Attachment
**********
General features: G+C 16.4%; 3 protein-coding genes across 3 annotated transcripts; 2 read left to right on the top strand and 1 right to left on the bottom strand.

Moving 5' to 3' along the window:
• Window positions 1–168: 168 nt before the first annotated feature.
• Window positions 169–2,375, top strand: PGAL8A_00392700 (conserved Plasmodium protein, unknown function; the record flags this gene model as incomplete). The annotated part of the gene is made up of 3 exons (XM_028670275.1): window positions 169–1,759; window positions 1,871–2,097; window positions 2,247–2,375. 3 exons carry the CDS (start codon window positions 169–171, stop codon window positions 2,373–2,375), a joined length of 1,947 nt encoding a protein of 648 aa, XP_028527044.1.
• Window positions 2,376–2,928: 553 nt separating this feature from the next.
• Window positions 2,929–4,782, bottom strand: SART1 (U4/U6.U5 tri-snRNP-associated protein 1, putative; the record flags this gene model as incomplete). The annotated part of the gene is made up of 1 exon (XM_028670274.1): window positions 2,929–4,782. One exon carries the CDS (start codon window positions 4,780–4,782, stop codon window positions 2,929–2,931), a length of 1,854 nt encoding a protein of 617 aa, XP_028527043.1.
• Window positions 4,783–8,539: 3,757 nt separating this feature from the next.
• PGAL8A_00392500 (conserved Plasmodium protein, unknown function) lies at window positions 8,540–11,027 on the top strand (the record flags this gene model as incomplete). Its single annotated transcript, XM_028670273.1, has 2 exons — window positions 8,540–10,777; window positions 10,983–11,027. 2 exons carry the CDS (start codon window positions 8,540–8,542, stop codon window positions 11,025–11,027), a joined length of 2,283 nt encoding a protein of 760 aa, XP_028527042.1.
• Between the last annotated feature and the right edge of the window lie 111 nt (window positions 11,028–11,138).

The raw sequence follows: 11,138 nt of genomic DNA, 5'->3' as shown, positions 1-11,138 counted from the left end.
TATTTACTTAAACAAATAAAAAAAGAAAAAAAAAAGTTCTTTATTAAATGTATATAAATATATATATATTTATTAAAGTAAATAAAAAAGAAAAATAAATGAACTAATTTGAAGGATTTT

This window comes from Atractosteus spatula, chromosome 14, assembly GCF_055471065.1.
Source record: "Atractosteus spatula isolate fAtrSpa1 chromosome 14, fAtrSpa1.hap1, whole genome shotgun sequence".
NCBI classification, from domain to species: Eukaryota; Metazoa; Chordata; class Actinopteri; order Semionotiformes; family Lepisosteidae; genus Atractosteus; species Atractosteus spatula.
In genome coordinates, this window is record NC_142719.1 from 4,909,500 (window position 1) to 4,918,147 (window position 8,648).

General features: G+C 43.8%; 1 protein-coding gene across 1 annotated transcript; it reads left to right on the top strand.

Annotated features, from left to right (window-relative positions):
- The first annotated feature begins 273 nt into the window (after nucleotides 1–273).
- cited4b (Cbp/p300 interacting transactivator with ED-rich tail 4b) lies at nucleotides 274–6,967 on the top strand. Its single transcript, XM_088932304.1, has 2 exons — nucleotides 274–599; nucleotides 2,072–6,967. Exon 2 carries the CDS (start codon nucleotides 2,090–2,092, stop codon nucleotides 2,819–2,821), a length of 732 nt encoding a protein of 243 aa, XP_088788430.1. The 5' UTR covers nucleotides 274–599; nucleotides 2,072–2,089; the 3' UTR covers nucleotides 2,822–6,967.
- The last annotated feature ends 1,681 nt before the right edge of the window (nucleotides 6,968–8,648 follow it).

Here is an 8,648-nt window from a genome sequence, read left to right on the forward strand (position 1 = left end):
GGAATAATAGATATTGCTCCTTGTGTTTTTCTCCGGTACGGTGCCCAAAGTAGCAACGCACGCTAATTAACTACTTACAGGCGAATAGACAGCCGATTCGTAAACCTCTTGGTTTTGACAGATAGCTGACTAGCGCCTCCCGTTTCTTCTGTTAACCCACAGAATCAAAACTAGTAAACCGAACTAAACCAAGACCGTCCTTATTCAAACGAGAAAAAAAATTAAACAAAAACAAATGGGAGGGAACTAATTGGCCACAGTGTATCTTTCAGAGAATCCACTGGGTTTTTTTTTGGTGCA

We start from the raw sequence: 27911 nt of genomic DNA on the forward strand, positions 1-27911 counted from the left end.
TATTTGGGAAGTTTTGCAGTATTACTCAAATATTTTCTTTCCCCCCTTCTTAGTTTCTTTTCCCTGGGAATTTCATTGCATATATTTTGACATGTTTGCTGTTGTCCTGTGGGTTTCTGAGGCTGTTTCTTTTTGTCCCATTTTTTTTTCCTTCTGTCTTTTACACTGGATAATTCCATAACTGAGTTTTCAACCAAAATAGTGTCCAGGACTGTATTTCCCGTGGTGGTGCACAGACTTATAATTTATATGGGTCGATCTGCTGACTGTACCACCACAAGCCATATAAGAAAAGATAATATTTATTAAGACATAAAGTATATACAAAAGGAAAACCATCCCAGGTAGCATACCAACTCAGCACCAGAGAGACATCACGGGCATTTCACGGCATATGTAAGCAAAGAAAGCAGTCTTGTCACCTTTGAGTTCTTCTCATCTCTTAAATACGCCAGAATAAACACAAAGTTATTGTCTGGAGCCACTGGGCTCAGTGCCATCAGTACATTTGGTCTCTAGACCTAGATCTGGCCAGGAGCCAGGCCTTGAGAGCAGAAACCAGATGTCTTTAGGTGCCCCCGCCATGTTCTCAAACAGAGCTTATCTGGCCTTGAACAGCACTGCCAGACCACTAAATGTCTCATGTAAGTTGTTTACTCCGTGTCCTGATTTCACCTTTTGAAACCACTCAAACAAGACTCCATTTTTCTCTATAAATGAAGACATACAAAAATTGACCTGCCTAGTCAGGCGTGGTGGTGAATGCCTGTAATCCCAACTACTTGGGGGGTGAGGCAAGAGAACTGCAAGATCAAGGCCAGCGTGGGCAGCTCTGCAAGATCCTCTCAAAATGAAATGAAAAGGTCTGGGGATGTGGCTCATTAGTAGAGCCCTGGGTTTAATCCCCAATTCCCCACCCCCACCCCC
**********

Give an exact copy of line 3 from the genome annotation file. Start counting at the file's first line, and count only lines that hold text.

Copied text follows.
• Window positions 1–168: 168 nt before the first annotated feature.